From the outset, even before she was cast to replace Penny Santon, who played Nurse Lopez in the “Marcus Welby” pilot, Ms. Verdugo insisted that the part be redefined. “They were looking for a Mexican girl,” she told PBS in 2014. “And I said: ‘Forget it. I’m not playing maids and housekeepers.’ ”
David Victor, the show’s producer, she said, assured her that she would play “a very intelligent, well-versed character who was not going to ‘Yes, master’ the doctor, and was able to tell him to go to hell if she had to.”
Ms. Verdugo made sure the promise was kept. She scrapped the opening scene in which Nurse Lopez dutifully welcomes Dr. Welby to work with a freshly poured cup of coffee, and she elevated her onscreen role from an overtaxed secretary to a skilled nursing professional.
“She eventually created such an impression that soon she was as much a star of the series as Young and heartthrob Brolin,” Cary O’Dell wrote in “June Cleaver Was a Feminist! Reconsidering the Female Characters of Early Television” (2013). “We also learn during the series that Consuelo originally dreamed of being a doctor but, since her family couldn’t afford it, she became a nurse instead.”
Her performance was said to have motivated many women to pursue nursing careers.
“Verdugo’s visibility on the show brought with it results,” Mr. O’Dell wrote. “Over the years, according to Verdugo, many women told her they pursued a nursing career because of her. During its airing, Verdugo was also recognized by the American Society of Medical Assistants.”
Ms. Verdugo appeared in her first film when she was 5 and later starred as the proverbial “dumb blonde” secretary on the radio and television versions of “Meet Millie.”
But because she had a Hispanic surname, Hollywood mostly typecast her in horror movies and comedies as Gypsy girls, Indian maidens, Mexican peasants, harem handmaidens and South Sea islanders.
“With that name, they don’t call you up to do little American parts,” she was quoted as saying in “Women in Horror Films, 1940s” (1999) by Gregory William Mank. “They think you’re a black-eyed, dark-haired señorita — and I’m blond. So I put on my wig and tried to live up to what they thought ‘Spanish’ to be — or ‘Gypsy,’ or ‘native,’ or something.”
But she could do that for only so long, she said. “I quit the movies because I was sick and tired of playing a native girl of some kind, with a knife, and few clothes,” she told Pictorial Review in 1953.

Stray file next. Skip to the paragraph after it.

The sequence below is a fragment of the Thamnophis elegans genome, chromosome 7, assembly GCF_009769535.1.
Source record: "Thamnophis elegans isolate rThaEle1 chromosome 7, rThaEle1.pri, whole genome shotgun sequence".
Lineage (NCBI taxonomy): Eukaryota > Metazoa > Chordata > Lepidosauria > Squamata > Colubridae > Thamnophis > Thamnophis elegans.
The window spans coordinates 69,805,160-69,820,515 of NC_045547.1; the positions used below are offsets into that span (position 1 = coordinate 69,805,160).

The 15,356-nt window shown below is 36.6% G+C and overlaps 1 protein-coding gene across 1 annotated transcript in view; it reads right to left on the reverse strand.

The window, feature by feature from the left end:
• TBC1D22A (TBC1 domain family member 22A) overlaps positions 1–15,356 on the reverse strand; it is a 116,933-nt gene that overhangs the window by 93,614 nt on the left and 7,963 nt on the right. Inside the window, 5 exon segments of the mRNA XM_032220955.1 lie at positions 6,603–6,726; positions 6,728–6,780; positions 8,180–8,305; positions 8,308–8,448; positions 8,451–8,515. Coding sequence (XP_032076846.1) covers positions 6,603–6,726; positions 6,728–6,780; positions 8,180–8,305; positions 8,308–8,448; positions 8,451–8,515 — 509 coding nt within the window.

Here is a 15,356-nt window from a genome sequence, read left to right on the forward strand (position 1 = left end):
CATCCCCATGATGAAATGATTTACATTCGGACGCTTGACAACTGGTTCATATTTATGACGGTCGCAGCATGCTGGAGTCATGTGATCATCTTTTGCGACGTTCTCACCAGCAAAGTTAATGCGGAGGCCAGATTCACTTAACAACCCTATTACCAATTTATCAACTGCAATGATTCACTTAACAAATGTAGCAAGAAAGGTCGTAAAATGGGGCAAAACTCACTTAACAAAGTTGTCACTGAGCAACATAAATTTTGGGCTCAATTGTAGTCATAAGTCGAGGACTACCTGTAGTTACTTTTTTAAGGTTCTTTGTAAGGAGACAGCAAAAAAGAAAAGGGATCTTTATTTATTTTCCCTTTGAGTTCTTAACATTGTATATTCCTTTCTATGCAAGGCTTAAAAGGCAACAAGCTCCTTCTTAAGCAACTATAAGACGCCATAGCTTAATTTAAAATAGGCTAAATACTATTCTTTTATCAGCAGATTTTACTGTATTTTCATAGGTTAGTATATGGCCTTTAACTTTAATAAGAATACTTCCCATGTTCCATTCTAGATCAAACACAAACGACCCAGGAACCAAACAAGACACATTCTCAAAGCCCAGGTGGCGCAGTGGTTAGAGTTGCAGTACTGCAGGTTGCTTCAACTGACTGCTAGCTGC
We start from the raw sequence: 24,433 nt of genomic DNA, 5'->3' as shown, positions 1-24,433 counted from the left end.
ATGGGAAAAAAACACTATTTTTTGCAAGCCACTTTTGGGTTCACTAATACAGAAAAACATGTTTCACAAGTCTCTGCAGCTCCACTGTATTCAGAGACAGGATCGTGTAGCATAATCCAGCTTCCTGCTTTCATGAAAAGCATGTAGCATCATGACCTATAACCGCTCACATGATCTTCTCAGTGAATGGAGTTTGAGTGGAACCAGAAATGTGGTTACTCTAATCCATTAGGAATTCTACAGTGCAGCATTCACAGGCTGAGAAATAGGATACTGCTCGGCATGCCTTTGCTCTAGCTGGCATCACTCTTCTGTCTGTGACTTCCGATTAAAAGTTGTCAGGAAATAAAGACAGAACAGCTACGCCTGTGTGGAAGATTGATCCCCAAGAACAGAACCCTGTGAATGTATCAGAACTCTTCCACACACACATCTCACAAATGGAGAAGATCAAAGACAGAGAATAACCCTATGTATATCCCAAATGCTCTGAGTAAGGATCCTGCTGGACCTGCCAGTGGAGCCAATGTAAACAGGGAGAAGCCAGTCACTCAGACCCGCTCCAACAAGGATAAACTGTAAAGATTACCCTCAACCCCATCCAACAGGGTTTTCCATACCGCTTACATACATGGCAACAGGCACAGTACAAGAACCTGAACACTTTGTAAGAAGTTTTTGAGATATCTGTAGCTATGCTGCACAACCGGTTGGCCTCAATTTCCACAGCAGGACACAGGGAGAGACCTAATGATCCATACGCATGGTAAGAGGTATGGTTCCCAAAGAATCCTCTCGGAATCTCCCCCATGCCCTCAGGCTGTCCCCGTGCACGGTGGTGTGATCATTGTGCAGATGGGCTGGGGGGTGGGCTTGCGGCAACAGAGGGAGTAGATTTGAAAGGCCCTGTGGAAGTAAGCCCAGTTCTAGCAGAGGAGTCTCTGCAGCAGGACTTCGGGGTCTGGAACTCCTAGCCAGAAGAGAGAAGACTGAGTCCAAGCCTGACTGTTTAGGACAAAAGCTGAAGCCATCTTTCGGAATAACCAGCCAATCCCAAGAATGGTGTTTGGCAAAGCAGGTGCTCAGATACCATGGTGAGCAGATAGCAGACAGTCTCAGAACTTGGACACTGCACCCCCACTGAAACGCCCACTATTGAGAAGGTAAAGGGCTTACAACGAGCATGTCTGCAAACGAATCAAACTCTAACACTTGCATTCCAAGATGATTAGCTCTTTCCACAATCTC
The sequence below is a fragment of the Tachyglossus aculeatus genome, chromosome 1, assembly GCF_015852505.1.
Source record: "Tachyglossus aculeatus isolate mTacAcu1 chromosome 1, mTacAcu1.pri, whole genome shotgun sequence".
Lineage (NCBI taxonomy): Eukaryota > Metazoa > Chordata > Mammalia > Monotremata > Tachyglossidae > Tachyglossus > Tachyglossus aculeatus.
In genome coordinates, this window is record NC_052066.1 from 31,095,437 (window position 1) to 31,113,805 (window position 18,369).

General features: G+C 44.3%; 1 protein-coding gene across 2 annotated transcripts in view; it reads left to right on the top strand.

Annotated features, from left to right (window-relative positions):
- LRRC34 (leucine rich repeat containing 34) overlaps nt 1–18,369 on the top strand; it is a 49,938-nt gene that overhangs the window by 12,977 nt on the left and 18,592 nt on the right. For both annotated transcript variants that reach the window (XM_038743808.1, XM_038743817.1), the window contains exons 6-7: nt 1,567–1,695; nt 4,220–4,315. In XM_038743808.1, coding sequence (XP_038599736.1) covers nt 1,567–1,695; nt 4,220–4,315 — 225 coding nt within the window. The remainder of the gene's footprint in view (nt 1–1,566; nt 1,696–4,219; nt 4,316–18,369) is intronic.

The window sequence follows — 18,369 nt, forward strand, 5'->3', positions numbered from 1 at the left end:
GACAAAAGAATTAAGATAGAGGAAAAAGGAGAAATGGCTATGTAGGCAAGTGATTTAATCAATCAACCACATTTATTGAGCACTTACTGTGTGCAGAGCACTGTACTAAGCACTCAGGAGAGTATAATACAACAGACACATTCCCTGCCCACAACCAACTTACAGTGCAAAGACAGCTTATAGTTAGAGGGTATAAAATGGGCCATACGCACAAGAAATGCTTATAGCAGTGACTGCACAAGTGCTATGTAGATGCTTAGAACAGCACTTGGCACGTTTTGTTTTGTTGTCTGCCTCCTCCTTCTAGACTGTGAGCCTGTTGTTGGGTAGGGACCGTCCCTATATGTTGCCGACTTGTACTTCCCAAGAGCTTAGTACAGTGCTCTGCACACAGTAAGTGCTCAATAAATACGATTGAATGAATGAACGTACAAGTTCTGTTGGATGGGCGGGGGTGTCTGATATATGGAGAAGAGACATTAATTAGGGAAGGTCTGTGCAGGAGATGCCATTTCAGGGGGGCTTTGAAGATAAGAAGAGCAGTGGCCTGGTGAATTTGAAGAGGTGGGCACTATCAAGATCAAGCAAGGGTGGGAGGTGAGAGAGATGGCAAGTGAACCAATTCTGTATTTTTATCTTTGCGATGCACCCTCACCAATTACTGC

Elena Angela Verdugo (as a little girl she insisted that her mother call her Helen, apparently to sound more “Anglo”) was born on April 20, 1925, in the central California city of Paso Robles.
She studied Terpsichore rhythmical dancing from the age of 3 and performed in her first film, “Cavalier of the West” (1931), with Harry Carey Sr. She finished high school with tutors on the 20th Century Fox studio lot.
She later played opposite Lon Chaney Jr. and Boris Karloff in Universal’s “House of Frankenstein” (1944), in which a trio of movie monsters collaborate against their makers’ enemies. She recorded “Tico-Tico” with Xavier Cugat’s orchestra and played Lou Costello’s girlfriend in the Abbott and Costello comedy “Little Giant” (1946). While filming it she met the screenwriter Charles R. Marion and married him.
They had a son, Robert, who later became an actor and director; he died in 1999. After she and Mr. Marion divorced, she married Dr. Charles R. Rosewall. He died in 2012. She is survived by a stepdaughter, two grandchildren and a great-grandson.
Ms. Verdugo’s Hollywood career included the opening theater scene in “Cyrano de Bergerac” (1950), with Jose Ferrer, and a part in “Thief of Damascus” (1952), with Paul Henreid.
She was also cast in two larger romantic roles that the studios gingerly edited to appease the sensibilities of moviegoers.
In 1942, in “The Moon and Sixpence,” George Sanders played a London stockbroker who abandons his family to become a painter and bolts to Tahiti, where he falls in love with Ata, a native girl.
Two versions were filmed. In one, Devi Wani, a Javanese actress, played Ata; in the other, Ms. Verdugo played her, to accommodate audiences for whom marriage between a Polynesian and an Englishman was considered unacceptable. (The double casting enabled the studio, as The New York Times put it, to avoid “the miscegenation problem.”)
Seven years later, in “The Big Sombrero,” Ms. Verdugo played a madcap Mexican ranch owner who, with her peasant rancheros, is saved from swindlers by an American singing cowboy, played by Gene Autry. Press agents staged a publicity photograph in which the two kissed, but the scene was apparently cut from the finished film after Autry fans objected.
But the most vehement objections to the kiss were not, apparently, on ethnic grounds. Rather, Autry’s girl-shy preadolescent fan base preferred that he reserve his displays of affection for his horse.